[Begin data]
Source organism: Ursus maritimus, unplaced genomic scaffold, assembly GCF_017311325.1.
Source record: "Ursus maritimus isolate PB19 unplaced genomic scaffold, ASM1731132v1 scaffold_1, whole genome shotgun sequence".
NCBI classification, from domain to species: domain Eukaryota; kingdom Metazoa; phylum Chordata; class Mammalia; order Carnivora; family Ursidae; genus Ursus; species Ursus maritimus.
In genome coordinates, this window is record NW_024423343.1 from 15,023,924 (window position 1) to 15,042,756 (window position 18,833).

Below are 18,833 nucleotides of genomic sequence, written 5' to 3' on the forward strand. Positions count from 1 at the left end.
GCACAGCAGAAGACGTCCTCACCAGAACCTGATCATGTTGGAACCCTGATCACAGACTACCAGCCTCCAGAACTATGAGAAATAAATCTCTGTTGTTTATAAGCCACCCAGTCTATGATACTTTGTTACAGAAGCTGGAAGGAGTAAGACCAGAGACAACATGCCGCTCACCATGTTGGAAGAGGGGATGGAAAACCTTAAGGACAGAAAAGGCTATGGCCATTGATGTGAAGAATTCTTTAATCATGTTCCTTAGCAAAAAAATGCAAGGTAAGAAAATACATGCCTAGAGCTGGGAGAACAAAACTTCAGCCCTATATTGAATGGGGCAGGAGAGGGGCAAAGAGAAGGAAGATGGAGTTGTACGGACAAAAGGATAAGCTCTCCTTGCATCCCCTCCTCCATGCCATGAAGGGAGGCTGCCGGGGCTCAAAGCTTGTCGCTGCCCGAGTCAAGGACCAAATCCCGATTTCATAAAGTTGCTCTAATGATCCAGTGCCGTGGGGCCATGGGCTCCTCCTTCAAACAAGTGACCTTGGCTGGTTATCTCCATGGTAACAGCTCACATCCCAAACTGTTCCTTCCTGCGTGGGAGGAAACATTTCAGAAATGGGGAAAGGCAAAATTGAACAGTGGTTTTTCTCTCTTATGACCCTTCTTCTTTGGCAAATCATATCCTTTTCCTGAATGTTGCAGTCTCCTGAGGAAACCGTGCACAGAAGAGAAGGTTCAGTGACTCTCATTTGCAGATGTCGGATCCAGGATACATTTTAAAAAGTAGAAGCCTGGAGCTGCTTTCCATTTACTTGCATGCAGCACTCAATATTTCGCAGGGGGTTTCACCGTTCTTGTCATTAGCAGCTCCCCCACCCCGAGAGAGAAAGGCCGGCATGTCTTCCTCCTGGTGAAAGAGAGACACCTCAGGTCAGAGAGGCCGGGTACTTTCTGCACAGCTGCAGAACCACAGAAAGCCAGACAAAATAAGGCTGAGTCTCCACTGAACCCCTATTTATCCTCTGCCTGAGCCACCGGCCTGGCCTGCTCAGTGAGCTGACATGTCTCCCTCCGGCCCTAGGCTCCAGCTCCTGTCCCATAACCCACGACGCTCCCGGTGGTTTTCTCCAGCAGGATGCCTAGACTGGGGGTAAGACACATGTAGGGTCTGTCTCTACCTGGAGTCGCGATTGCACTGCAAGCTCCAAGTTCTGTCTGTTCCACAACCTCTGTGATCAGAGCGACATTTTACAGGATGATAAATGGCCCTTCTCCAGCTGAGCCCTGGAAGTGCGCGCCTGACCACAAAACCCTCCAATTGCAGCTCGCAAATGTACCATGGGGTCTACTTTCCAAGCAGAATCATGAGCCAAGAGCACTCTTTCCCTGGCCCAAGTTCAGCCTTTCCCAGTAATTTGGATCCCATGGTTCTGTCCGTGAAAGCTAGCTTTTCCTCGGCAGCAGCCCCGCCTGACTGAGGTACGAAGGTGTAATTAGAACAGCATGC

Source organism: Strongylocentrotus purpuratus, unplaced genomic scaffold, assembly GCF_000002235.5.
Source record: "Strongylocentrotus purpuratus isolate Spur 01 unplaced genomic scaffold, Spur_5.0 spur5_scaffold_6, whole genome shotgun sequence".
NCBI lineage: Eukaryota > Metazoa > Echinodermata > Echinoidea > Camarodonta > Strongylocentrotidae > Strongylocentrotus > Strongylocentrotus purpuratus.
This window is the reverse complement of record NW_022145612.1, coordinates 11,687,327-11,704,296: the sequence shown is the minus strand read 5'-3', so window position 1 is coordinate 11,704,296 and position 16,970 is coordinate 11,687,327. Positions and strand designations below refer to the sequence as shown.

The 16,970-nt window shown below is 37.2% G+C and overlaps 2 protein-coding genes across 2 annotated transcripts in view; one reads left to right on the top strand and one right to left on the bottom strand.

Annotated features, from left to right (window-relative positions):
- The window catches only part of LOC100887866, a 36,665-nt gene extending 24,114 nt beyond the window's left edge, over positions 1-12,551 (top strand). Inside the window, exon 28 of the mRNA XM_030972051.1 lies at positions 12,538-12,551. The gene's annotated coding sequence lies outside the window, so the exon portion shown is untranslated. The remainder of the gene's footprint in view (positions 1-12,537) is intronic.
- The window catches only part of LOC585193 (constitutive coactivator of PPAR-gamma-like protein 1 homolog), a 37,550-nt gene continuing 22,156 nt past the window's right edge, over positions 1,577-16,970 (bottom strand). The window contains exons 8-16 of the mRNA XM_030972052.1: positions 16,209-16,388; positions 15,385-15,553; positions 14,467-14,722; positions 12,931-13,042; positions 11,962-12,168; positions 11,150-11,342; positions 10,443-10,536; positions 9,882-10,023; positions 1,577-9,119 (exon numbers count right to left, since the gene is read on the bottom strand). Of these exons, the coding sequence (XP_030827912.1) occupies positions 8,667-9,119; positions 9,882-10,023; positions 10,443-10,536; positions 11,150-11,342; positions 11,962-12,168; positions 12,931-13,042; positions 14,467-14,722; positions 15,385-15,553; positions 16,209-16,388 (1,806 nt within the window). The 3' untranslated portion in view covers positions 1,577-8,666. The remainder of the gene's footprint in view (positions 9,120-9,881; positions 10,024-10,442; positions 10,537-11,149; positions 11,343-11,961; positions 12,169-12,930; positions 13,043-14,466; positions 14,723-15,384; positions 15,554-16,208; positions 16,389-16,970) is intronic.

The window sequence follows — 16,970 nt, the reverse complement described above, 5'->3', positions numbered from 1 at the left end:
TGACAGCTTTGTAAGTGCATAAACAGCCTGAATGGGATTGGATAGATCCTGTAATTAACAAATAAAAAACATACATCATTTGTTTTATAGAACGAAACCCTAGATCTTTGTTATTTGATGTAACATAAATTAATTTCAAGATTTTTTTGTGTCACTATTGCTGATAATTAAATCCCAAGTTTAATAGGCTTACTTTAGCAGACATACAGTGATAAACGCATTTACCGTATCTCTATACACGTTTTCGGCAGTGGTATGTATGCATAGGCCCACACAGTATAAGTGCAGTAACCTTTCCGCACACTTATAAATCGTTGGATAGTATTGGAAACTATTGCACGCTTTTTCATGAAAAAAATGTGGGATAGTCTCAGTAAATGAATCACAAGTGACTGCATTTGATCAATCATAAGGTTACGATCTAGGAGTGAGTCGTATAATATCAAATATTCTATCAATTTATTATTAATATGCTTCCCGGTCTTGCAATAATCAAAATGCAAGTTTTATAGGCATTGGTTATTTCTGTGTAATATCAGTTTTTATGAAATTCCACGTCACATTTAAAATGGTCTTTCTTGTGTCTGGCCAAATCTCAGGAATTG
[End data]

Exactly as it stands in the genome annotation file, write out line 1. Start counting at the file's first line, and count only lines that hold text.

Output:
Source organism: Ursus maritimus, unplaced genomic scaffold, assembly GCF_017311325.1.